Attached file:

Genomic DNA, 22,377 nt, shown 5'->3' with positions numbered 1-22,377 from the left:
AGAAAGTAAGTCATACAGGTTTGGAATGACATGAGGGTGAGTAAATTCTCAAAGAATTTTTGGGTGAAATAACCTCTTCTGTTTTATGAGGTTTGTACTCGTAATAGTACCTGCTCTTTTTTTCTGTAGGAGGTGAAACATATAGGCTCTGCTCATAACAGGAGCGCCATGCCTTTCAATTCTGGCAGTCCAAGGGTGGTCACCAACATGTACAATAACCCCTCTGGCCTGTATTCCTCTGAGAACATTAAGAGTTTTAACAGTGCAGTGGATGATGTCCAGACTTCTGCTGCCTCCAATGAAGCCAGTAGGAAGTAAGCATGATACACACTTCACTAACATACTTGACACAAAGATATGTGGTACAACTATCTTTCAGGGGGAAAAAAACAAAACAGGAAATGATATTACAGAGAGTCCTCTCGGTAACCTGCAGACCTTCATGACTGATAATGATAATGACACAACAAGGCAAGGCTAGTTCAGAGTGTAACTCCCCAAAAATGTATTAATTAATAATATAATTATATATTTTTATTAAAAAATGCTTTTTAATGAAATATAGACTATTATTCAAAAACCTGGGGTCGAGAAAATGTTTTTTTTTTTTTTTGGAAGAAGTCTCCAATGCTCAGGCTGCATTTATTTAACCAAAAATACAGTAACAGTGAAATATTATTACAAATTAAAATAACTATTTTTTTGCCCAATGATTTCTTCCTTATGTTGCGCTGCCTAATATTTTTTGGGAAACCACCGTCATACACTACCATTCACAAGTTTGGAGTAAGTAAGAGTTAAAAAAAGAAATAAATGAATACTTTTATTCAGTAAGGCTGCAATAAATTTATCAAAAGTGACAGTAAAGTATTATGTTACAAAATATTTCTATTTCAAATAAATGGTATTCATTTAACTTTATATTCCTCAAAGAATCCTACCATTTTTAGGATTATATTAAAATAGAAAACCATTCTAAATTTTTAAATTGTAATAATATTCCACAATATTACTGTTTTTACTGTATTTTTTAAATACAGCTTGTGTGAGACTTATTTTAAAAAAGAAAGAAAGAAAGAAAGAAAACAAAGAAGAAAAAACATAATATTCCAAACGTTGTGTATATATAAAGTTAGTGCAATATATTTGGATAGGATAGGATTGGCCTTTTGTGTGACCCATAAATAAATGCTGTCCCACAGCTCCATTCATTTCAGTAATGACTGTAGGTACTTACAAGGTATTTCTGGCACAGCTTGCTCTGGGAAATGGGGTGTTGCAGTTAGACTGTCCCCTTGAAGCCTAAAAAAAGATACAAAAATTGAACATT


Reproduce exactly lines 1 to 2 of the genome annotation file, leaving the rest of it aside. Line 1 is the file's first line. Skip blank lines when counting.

Genomic DNA, 22,377 nt, shown 5'->3' with positions numbered 1-22,377 from the left:
AGAAAGTAAGTCATACAGGTTTGGAATGACATGAGGGTGAGTAAATTCTCAAAGAATTTTTGGGTGAAATAACCTCTTCTGTTTTATGAGGTTTGTACTCGTAATAGTACCTGCTCTTTTTTTCTGTAGGAGGTGAAACATATAGGCTCTGCTCATAACAGGAGCGCCATGCCTTTCAATTCTGGCAGTCCAAGGGTGGTCACCAACATGTACAATAACCCCTCTGGCCTGTATTCCTCTGAGAACATTAAGAGTTTTAACAGTGCAGTGGATGATGTCCAGACTTCTGCTGCCTCCAATGAAGCCAGTAGGAAGTAAGCATGATACACACTTCACTAACATACTTGACACAAAGATATGTGGTACAACTATCTTTCAGGGGGAAAAAAACAAAACAGGAAATGATATTACAGAGAGTCCTCTCGGTAACCTGCAGACCTTCATGACTGATAATGATAATGACACAACAAGGCAAGGCTAGTTCAGAGTGTAACTCCCCAAAAATGTATTAATTAATAATATAATTATATATTTTTATTAAAAAATGCTTTTTAATGAAATATAGACTATTATTCAAAAACCTGGGGTCGAGAAAATGTTTTTTTTTTTTTTTGGAAGAAGTCTCCAATGCTCAGGCTGCATTTATTTAACCAAAAATACAGTAACAGTGAAATATTATTACAAATTAAAATAACTATTTTTTTGCCCAATGATTTCTTCCTTATGTTGCGCTGCCTAATATTTTTTGGGAAACCACCGTCATACACTACCATTCACAAGTTTGGAGTAAGTAAGAGTTAAAAAAAGAAATAAATGAATACTTTTATTCAGTAAGGCTGCAATAAATTTATCAAAAGTGACAGTAAAGTATTATGTTACAAAATATTTCTATTTCAAATAAATGGTATTCATTTAACTTTATATTCCTCAAAGAATCCTACCATTTTTAGGATTATATTAAAATAGAAAACCATTCTAAATTTTTAAATTGTAATAATATTCCACAATATTACTGTTTTTACTGTATTTTTTAAATACAGCTTGTGTGAGACTTATTTTAAAAAAGAAAGAAAGAAAGAAAGAAAACAAAGAAGAAAAAACATAATATTCCAAACGTTGTGTATATATAAAGTTAGTGCAATATATTTGGATAGGATAGGATTGGCCTTTTGTGTGACCCATAAATAAATGCTGTCCCACAGCTCCATTCATTTCAGTAATGACTGTAGGTACTTACAAGGTATTTCTGGCACAGCTTGCTCTGGGAAATGGGGTGTTGCAGTTAGACTGTCCCCTTGAAGCCTAAAAAAAGATACAAAAATTGAACATT